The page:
Where did it all go wrong for the Azzurri?

It was a crushing group stage exit for Italy as they were defeated 1-0 by Uruguay at the Estádio das Dunas.


After a promising start, beating England 2-1 on Saturday 14th June, things went downhill for Italy as they conceded a fatal goal against Costa Rica the following Friday. The team finished third in Group D and left Brazil hanging their heads in shame.
This is a stark contrast from a team that has won a World Cup this century, having clinched the Jules Rimet trophy in 2006. As Germany leave Brazil this week with the coveted prize in their hand, the European team in a South American continent theory is clearly out of the window, so the question remains, where did it all go wrong for Italy?
Thankfully for Azzurri, their World Cup defeat was conveniently overshadowed by the explosive Luis Suarez biting scandal, which saw all eyes on the Uruguay forward’s ban, allowing Italy to quietly slip into obscurity without a fuss.
However, the more astute spectator will have noted Mario Balotelli’s performance as a catalyst for their embarrassing defeat in 2014. The forward was nowhere to be seen during the second half of the Uruguay match, leading fellow teammate Daniele De Rossi to make the scathing remark: “We need real men, not Panini stickers or characters.”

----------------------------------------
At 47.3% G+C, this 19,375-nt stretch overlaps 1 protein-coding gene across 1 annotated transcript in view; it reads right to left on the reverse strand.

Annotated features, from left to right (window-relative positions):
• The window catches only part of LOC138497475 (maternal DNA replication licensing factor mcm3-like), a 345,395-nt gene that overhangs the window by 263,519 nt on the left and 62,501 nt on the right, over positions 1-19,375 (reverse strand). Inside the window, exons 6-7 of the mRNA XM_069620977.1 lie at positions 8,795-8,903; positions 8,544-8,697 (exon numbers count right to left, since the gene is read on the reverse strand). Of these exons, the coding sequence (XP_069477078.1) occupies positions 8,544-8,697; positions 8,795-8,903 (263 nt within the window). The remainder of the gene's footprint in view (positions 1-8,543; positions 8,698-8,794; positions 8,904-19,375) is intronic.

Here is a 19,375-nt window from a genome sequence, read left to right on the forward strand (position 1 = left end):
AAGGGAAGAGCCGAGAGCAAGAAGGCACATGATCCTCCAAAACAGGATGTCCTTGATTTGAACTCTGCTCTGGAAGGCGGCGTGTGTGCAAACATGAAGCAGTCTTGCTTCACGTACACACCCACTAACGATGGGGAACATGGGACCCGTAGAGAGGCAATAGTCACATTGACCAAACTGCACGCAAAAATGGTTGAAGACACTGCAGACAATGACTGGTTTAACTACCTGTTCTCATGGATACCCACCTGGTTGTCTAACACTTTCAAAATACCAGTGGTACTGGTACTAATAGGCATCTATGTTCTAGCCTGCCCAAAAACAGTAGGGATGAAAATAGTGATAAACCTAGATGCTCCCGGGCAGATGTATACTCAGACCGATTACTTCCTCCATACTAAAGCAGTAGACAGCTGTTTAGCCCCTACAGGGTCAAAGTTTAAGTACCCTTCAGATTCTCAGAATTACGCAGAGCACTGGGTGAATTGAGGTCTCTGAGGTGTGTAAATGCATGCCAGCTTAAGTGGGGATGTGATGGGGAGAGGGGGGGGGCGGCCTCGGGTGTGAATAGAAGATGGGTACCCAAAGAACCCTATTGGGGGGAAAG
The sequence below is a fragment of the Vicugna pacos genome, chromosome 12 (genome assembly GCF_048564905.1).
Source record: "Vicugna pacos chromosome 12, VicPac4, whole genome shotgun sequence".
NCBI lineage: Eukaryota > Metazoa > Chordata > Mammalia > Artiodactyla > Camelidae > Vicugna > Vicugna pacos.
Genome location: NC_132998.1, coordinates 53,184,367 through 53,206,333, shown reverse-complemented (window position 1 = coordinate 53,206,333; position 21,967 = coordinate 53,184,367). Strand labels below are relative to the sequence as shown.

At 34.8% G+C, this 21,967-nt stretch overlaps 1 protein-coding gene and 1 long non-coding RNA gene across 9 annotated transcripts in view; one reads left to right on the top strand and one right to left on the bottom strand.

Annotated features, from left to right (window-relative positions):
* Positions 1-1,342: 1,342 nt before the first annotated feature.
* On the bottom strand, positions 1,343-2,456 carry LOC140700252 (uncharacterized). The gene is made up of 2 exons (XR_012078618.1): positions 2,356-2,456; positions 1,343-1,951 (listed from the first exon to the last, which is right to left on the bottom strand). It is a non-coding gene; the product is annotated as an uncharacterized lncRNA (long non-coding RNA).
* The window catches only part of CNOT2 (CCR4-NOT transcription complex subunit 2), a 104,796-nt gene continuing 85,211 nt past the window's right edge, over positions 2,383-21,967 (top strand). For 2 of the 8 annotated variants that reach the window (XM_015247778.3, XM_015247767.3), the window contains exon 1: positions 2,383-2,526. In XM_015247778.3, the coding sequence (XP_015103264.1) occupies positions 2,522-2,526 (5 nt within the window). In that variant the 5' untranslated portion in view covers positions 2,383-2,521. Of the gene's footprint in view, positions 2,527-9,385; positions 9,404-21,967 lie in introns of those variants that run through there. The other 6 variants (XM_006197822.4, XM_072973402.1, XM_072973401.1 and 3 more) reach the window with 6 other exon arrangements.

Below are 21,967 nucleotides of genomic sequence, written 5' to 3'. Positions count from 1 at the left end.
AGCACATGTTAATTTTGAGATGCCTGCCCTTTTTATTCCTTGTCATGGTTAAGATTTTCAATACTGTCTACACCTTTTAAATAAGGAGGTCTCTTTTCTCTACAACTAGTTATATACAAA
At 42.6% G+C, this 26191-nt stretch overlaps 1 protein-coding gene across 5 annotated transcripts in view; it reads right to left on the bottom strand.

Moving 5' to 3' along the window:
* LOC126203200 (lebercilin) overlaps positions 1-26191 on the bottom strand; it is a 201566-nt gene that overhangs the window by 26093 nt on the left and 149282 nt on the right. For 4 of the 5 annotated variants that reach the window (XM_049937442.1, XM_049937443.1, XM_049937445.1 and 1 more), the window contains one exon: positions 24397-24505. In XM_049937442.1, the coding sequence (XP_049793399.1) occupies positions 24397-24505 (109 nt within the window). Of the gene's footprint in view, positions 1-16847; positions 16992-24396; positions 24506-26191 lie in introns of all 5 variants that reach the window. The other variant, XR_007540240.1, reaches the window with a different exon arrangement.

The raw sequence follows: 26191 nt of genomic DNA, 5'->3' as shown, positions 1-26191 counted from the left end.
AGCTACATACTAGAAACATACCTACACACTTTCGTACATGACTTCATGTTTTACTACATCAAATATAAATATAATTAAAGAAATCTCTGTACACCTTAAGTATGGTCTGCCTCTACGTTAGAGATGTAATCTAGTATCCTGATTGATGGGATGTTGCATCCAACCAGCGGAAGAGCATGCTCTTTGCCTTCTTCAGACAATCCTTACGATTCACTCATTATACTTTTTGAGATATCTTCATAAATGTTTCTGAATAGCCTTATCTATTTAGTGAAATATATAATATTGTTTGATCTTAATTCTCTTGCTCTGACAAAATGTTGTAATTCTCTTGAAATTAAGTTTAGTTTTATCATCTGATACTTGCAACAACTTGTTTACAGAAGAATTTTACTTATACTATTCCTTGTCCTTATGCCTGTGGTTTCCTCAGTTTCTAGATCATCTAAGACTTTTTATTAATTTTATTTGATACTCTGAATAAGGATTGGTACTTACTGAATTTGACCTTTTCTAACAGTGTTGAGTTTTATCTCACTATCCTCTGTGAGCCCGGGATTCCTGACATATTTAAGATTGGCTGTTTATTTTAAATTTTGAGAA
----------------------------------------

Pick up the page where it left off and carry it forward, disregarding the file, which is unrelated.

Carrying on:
As a player who has been the victim of racist attacks in the past, resulting in falling crowd numbers, we can forgive Balotelli for feeling a little less than motivated for 2014. What cannot be forgiven, however, is Italy’s state of disrepair since lifting the trophy in 2006 – in both 2010 and 2014 they left at the group stages and their aggregate record in both shows one win, two draws and three losses in six matches.
Perhaps Italy’s crumbling stadia are to blame for the team’s lack of morale in the last eight years. Alternatively, violence in Italy instigated by the ultras does nothing for Italy’s national pride. It is one of the many problems that Italy will now need to focus on in preparation for the Euros 2016.
There’s a silver lining for Italy though, and a new cohort of young players could see their odds improve to win the Euros. Combined, Simone Scuffet, Nicola Murru, Stephan El Shaarawy, Daniele Baselli and Domenico Berardi could just be the fresh meat that Italy so desperately needs.
Add that to a little investment in your stadia and some more policing around your supporters, and the next two years could prove very fruitful for you, Azzurri.
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